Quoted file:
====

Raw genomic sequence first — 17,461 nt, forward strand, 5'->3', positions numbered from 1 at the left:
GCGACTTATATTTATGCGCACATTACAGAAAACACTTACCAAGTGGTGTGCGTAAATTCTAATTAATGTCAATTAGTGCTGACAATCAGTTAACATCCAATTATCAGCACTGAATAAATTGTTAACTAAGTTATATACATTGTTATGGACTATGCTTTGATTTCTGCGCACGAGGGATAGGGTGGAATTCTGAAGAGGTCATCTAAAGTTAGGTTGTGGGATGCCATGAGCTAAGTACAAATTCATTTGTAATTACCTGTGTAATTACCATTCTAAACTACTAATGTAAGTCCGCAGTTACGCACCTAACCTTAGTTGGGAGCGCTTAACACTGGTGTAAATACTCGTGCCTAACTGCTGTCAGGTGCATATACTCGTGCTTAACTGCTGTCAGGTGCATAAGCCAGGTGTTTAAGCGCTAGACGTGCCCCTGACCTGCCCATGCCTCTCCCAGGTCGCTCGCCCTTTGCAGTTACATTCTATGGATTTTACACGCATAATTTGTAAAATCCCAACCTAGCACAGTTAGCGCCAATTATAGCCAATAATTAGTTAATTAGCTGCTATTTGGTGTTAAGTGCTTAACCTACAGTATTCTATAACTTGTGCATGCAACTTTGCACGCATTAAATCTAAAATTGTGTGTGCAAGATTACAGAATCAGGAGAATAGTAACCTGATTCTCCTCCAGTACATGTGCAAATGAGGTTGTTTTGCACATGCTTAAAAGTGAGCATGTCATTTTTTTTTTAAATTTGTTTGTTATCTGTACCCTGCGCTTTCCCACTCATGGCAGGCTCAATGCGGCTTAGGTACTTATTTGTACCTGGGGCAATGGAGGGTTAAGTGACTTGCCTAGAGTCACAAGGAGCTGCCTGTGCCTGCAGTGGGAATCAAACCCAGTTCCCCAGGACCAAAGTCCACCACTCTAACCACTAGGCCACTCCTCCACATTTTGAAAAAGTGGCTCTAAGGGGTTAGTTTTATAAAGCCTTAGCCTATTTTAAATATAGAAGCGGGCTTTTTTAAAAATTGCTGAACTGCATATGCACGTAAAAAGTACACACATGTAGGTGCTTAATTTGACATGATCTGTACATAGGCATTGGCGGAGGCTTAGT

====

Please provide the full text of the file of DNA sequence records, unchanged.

Raw genomic sequence first — 17,461 nt, forward strand, 5'->3', positions numbered from 1 at the left:
GCGACTTATATTTATGCGCACATTACAGAAAACACTTACCAAGTGGTGTGCGTAAATTCTAATTAATGTCAATTAGTGCTGACAATCAGTTAACATCCAATTATCAGCACTGAATAAATTGTTAACTAAGTTATATACATTGTTATGGACTATGCTTTGATTTCTGCGCACGAGGGATAGGGTGGAATTCTGAAGAGGTCATCTAAAGTTAGGTTGTGGGATGCCATGAGCTAAGTACAAATTCATTTGTAATTACCTGTGTAATTACCATTCTAAACTACTAATGTAAGTCCGCAGTTACGCACCTAACCTTAGTTGGGAGCGCTTAACACTGGTGTAAATACTCGTGCCTAACTGCTGTCAGGTGCATATACTCGTGCTTAACTGCTGTCAGGTGCATAAGCCAGGTGTTTAAGCGCTAGACGTGCCCCTGACCTGCCCATGCCTCTCCCAGGTCGCTCGCCCTTTGCAGTTACATTCTATGGATTTTACACGCATAATTTGTAAAATCCCAACCTAGCACAGTTAGCGCCAATTATAGCCAATAATTAGTTAATTAGCTGCTATTTGGTGTTAAGTGCTTAACCTACAGTATTCTATAACTTGTGCATGCAACTTTGCACGCATTAAATCTAAAATTGTGTGTGCAAGATTACAGAATCAGGAGAATAGTAACCTGATTCTCCTCCAGTACATGTGCAAATGAGGTTGTTTTGCACATGCTTAAAAGTGAGCATGTCATTTTTTTTTTAAATTTGTTTGTTATCTGTACCCTGCGCTTTCCCACTCATGGCAGGCTCAATGCGGCTTAGGTACTTATTTGTACCTGGGGCAATGGAGGGTTAAGTGACTTGCCTAGAGTCACAAGGAGCTGCCTGTGCCTGCAGTGGGAATCAAACCCAGTTCCCCAGGACCAAAGTCCACCACTCTAACCACTAGGCCACTCCTCCACATTTTGAAAAAGTGGCTCTAAGGGGTTAGTTTTATAAAGCCTTAGCCTATTTTAAATATAGAAGCGGGCTTTTTTAAAAATTGCTGAACTGCATATGCACGTAAAAAGTACACACATGTAGGTGCTTAATTTGACATGATCTGTACATAGGCATTGGCGGAGGCTTAGT